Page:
A month-long break will be the reward for the hard work, effort and long hours that the Dennis Chizma (Las Vegas, Nev.) led crew has put in during recent months. On October 6, Petersen Motorsports/White Lightning Racing will visit Road Atlanta (Ga.) to defend its Petit Le Mans title of the last two seasons, Round 11 of the 12 race American Le Mans Series season.

Michael Petersen, Team Owner: "It was a tough and exciting race. A couple incidents out there had us from third to fourth to second; we were pretty much all over the place. The safety car played quite a bit of a role once again to put us a lap down. We actually got our lap back on the track and that was satisfying. Dirk did a great stint. We had a pit stop that was a little slower than the guys normally would like to do which cost us a little time. Peter was closing on second but had contact with a back-marker that got us a stop-n-go [penalty]. Fortunately, we had a big enough lead over fourth that we held on. I am looking forward to moving on to Petit Le Mans in a month."

Dale White, Team Manager/Entrant: "We are obviously really happy to be back on the podium. The team worked hard the last two weeks and it is gratifying to have that pay off some. We are never happy unless we are on the top step of the podium so we will continue to focus our energy on that at Petit Le Mans. I hope we can continue to work with the Series to create a safety car procedure that works better for the GT class."

Peter Dumbreck, Driver: "I think from relatively early in the race we didn't have the best car with the damage on the front. By the time I got in I could feel that the car was picking up a lot of understeer. I certainly enjoyed my first few laps battling. I was able to catch-up to Patrick Long and I had a chance to overtake him but I had a problem with a car that we were lapping. I thought he was letting me through but he turned in on me and I got a penalty which pretty much ended my challenge. Overall, I think we deserved third-place. We didn't have the best car. It was a good result considering all of that."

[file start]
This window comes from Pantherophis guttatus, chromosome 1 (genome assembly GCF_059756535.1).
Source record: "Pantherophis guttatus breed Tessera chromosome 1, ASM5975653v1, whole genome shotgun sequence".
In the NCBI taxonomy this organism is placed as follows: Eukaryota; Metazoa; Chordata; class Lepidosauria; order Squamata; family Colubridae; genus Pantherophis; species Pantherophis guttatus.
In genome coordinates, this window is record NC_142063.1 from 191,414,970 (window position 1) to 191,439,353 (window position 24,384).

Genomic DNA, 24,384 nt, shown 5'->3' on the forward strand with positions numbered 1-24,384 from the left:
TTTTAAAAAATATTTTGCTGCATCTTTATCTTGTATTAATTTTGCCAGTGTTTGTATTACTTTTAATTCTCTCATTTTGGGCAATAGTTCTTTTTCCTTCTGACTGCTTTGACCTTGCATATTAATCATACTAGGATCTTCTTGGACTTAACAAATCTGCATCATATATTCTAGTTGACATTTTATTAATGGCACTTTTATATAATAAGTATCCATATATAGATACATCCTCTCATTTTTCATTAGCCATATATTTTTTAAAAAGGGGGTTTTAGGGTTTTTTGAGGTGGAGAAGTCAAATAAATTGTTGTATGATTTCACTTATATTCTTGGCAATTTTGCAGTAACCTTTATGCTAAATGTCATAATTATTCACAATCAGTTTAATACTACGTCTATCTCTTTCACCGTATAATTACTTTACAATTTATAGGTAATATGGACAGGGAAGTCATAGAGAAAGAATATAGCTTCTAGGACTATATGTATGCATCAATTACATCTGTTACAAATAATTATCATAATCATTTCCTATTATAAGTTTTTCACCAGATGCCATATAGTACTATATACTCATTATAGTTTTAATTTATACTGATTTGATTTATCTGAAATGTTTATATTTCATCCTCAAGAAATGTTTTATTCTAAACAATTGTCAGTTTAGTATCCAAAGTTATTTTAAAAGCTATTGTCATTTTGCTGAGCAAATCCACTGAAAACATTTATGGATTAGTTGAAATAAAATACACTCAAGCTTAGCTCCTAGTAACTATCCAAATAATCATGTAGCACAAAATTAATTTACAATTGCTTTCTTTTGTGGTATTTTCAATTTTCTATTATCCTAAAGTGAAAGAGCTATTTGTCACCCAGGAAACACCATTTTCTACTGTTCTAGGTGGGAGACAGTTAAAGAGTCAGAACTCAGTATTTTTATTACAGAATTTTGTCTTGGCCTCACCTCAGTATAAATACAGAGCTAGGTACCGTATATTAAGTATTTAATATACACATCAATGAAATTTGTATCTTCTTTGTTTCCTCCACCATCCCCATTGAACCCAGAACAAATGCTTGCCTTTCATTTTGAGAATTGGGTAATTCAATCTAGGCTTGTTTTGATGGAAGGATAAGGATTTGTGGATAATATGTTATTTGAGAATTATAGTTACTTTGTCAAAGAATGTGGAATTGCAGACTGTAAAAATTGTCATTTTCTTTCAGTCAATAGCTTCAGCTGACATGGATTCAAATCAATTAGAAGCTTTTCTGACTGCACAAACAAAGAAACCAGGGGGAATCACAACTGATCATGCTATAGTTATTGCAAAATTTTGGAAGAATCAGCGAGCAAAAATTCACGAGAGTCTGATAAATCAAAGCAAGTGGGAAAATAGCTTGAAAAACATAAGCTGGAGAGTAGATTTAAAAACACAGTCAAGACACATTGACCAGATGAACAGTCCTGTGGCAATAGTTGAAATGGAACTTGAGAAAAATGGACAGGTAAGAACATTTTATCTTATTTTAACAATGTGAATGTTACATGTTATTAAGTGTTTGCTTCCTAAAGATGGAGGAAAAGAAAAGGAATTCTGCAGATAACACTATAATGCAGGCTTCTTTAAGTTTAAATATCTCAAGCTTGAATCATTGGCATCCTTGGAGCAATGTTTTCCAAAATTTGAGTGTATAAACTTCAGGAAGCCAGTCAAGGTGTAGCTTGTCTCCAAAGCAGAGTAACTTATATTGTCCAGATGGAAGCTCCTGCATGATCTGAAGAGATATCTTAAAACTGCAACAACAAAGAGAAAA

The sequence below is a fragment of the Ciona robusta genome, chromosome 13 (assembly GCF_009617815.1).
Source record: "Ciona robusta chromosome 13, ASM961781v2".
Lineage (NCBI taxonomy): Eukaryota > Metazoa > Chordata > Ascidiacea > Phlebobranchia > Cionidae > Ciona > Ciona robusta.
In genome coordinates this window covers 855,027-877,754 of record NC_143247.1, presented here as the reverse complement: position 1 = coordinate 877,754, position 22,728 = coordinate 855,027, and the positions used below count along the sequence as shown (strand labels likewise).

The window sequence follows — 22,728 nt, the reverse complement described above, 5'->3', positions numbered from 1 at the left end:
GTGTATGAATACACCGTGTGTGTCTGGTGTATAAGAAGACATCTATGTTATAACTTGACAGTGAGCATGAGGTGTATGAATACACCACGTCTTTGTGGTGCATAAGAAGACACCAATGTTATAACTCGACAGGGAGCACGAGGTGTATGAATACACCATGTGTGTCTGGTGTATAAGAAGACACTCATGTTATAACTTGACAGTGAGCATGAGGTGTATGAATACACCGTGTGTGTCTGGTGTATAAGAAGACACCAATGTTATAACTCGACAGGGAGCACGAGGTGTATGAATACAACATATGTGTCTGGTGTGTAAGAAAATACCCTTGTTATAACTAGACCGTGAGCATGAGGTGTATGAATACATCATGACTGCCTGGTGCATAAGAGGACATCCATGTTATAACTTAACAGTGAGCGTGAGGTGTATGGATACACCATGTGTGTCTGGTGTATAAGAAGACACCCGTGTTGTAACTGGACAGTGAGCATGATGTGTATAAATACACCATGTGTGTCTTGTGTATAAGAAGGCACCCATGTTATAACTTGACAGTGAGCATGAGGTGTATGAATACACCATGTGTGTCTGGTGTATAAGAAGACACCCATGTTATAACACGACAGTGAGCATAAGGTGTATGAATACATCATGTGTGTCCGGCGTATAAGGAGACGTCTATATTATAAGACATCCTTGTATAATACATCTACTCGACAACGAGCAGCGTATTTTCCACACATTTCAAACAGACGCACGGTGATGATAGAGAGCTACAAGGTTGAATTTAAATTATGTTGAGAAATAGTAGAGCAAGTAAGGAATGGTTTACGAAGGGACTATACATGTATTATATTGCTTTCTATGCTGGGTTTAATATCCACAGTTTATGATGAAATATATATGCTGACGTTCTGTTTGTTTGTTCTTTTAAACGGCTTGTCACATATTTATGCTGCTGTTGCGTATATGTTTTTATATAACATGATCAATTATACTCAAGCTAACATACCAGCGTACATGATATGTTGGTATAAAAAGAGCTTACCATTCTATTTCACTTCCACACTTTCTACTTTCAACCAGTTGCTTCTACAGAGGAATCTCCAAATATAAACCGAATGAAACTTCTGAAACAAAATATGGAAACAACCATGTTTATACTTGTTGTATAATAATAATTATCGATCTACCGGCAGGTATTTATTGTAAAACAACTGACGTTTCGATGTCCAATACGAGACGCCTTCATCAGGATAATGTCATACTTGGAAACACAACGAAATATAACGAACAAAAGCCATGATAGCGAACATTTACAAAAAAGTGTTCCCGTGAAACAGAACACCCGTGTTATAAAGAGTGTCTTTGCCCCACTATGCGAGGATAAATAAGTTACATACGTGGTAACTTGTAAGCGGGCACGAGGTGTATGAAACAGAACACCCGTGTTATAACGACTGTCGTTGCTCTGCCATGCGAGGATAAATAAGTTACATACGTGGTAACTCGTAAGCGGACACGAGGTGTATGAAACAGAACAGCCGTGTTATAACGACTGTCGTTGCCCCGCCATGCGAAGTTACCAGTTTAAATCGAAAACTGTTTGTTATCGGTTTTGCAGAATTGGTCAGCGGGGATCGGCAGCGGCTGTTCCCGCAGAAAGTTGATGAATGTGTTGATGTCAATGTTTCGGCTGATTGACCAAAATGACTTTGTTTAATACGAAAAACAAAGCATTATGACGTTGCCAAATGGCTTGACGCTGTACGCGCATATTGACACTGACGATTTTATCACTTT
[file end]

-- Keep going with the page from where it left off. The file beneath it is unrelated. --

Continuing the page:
Dirk Muller, Driver: "After two disappointing weekends where we had the podiums taken away, I'm happy to finally get my first podium with Petersen/White Lightning. I had a very exciting first stint. I had to get by another Ferrari which made it not easy to overtake. After nice overtaking I got away and I could do my race pace. Due to bad traffic there was just a chance for them to close the gap again. After a hard try by him to overtake me he made contact and the aero of the car got effected. It was obviously very hard afterwards to achieve the same lap times than before. With this I feel that Peter and I did a great job and so did the team. We really deserve this podium."

-credit: pm/wl

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Series ALMS
Drivers Dirk Müller , Peter Dumbreck , Patrick Long , Michael Petersen